Two months in Thailand

Since I arrived in Thailand at the end of January I’ve learnt a lot about this fascinating country. Now that I’m leaving, I thought I’d share some of the highlights, and a couple of the downs too. (I wrote this at the airport and added photos later, so apologies for the mix of tenses!)

Slash and burn agriculture is alive and well

Throughout February the skies were clear, with not a drop of rain. The weather was beautiful. On the 1st March, the smog appeared, and stayed for the next three weeks or so, making breathing much harder and meaning I wore a face mask for the first time in my life. Visibility was sometimes only a few hundred metres. I was told it’s from the crop burning which takes place to ready the fields for the following year’s rice to be planted.

Disappearing mountain
Disappearing mountain

Road safety is optional

There are often no seatbelts in the back of cars, and although it says that helmets are obligatory on motorbikes, many people don’t wear them. You regularly see people riding along with the helmet hanging off the handlebars where it will be really useful if anything happens to them! Apparently Thailand has one of the worst road safety records in the world 😦 Having said that, I saw fewer accidents there than I did in Sevastopol.


That’s it for the downs…

Scooters and motorbikes are the way to go

Going to a shopping centre or supermarket, you will always find a huge car park full of motorbikes and scooters. As in stereotypes of Asia, you see whole families on a single bike, or they’re piled high with things to sell. There are also all kinds of variants on the bikes, my favourite of which are the food carts which you see everywhere, woth a kind of sidecar on them which doubles as a stall. With the good weather, it’s a great form of transport. I have no idea what it’s like in the rain as it’s only rained three times while I’ve been here, all in the same week!

Scooters at Central Airport Plaza

It feels very safe

People don’t seem to worry about having things stolen and will, for example, leave their helmets on their bikes in car parks. I’ve always felt safe while I’ve been in Thailand, even at night by myself. Cycling along rural roads between the rice paddies was one of my greatest pleasures despite what I said about road safety above (that mostly applies to main roads) The fact that this was how I commuted to work was wonderful – such a peaceful way to start and end the day 🙂

Part of my walk to work

There’s no point cooking unless you have to

You can buy good quality, cheap food everywhere without a problem. My favourite restaurant in Chiang Mai was Taste from Heaven, a vegetarian restaurant near the Thapae Gate. They made me pumpkin, carrot and potato in coconut milk, served with white rice. Delicious!

Meal from Taste from Heaven

Wats are infinite in their variety

One of my favourite things to do in Thailand is exploring and wandering in to every wat I come across. Each one is unique, whether it’s the style of the paintings on the walls, the kind of statuary in the grounds, the location, the materials it’s made of, or the architectural style. Here’s just a selection of some of my photos (click on the collages to see them in more detail).







Thai massage deserves its reputation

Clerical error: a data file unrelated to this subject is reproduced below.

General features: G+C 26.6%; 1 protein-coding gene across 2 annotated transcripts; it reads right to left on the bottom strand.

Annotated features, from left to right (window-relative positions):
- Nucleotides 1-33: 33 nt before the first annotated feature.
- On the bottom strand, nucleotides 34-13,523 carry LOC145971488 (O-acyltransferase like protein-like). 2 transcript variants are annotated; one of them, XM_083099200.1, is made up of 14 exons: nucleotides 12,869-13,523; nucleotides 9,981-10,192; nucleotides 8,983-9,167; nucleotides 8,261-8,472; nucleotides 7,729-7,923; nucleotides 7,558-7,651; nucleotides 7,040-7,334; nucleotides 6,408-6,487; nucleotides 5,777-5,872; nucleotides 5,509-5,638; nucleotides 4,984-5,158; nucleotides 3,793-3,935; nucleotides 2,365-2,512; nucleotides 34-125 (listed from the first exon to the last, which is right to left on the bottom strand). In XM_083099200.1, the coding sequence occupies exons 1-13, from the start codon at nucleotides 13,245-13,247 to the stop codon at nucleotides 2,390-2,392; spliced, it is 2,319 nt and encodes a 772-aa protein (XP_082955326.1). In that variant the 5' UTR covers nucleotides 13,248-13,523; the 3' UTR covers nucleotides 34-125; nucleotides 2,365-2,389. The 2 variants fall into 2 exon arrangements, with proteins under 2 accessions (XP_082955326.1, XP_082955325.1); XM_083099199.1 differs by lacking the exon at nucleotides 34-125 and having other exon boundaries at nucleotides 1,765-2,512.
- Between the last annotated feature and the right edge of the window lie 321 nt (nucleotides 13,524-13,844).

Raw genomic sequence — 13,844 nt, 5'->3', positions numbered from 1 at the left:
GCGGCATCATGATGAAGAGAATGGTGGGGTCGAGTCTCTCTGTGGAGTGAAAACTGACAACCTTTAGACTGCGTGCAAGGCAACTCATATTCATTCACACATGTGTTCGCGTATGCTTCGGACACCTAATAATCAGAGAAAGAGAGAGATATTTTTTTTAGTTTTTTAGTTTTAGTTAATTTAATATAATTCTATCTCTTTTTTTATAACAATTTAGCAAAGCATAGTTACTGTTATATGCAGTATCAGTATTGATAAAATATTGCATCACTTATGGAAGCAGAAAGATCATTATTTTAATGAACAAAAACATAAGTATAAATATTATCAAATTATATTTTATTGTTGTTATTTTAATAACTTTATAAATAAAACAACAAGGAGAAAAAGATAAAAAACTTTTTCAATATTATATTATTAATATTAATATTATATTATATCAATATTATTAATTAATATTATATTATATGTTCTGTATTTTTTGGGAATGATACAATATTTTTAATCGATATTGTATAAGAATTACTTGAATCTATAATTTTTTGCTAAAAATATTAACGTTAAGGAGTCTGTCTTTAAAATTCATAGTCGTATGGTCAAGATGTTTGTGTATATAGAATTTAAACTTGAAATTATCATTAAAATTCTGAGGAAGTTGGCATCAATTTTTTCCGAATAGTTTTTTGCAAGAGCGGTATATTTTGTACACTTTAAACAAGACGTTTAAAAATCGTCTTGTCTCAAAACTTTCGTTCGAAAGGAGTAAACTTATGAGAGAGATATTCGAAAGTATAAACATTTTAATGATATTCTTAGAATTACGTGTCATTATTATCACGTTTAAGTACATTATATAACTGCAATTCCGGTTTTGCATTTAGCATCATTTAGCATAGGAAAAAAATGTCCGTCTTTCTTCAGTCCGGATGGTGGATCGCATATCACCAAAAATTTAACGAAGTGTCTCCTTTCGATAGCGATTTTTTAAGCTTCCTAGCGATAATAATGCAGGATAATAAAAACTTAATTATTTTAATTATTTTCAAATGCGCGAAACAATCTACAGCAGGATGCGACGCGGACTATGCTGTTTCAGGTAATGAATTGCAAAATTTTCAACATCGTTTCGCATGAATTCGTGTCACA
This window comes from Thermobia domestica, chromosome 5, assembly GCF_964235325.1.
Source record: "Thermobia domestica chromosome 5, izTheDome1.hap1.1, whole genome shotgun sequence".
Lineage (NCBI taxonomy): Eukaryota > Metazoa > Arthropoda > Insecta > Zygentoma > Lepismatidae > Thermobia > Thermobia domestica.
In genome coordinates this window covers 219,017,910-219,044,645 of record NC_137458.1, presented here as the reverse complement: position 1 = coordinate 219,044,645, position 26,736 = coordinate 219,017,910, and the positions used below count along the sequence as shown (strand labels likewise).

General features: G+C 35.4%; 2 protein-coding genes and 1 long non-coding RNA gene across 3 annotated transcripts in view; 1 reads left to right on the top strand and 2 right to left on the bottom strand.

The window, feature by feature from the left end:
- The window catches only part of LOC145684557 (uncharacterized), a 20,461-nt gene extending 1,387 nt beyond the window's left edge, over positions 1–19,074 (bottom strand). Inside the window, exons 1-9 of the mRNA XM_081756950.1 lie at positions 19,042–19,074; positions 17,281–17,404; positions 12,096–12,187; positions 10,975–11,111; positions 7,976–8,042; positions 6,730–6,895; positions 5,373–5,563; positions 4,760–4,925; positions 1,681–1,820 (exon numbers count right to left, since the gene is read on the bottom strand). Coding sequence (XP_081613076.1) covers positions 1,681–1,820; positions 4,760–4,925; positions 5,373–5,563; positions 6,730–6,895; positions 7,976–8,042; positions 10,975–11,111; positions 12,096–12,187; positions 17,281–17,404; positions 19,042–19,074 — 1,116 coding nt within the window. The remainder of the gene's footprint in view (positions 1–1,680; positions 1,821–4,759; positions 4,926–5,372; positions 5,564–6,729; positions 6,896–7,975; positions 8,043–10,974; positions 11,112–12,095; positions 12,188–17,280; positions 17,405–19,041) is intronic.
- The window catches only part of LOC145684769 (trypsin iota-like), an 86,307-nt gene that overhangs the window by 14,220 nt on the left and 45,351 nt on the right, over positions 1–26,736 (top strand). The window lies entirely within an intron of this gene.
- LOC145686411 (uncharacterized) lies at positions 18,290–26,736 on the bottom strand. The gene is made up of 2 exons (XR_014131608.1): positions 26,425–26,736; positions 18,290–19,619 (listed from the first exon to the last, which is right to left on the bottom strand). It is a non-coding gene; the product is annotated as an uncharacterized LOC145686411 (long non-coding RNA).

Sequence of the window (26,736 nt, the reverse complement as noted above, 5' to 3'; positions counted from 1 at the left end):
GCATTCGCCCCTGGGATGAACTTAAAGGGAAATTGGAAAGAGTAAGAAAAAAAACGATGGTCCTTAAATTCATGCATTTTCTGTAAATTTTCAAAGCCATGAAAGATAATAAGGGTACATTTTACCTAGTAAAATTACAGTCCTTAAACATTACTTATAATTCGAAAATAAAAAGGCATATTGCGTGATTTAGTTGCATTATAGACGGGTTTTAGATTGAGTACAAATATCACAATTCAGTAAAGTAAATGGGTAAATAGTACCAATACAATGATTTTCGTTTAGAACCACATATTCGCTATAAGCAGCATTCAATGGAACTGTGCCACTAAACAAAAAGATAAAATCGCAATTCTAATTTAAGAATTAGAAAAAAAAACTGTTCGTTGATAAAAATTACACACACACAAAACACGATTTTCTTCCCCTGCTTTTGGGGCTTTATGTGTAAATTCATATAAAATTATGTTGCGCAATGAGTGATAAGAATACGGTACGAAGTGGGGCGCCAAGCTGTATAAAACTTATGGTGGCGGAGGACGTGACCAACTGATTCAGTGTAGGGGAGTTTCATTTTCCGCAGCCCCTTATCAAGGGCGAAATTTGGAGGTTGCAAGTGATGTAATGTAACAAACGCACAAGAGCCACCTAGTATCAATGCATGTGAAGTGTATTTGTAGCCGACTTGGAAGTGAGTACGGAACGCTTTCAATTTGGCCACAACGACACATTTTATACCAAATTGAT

Whether it’s an hour of relaxation with an oil massage, or getting rid of all of the knots with a traditional Thai massage, it’s definitely worth it! If you’re in Chiang Mai, I’d recommend Mandara – beautiful surroundings and a little off the beaten track, but still close to the Thapae Gate, so very easy to get to.

Chiang Mai night markets are bad for your purse

There are so many beautiful hand-made items for sale, it was impossible not to buy something every time I went. Most of the things I bought had elephants on them! 🙂 It’s probably a good job I left when I did…

Purchases from the night market, all with elephants!

The Royal Family

Their pictures are everywhere. The National Anthem is played before every film at the cinema, and it’s also played at 8am and 6pm on loudspeakers in public places and government buildings, like the Walking Street in Chiang Mai and the visa office. When it’s on, everyone stops what they are doing and stands still as a sign of respect.

Shrine to the King and Queen in a wat

Thais know how to dress

There were so many beautiful clothes on show all the time. Every Friday in the north (as far as I know) schools have a day where everyone wears traditional clothes, so you got to see all of the Lanna and other tribal patterns every week. The Chiang Mai Flower Festival in February was a particularly great example of this, with some amazing costumes.

Amazing costume at the Chiang Mai flower festival (woman in flowery dress with a hand-painted cream parasol with pink flowers)

A tale of two cities

Bangkok is incredibly hectic, and a lot more built up than I was expecting. There are skyscrapers all over the place, and more shopping centres than you can shake a stick at, including CentralWorld, which is one of the largest in the world. I was also surprised at how easy it was to get hold of international products in Chiang Mai. Whatever you want, you can get. I can see why people come here and never leave!

Elephant Tower, Bangkok
Elephant Tower, Bangkok

I had a really good time in Thailand, and I’m sorry that I’ve ended up leaving earlier than planned. I’ve got an itinerary for a two-week holiday travelling around the country which I won’t get to use on this trip, so I hope I’ll be back one day!

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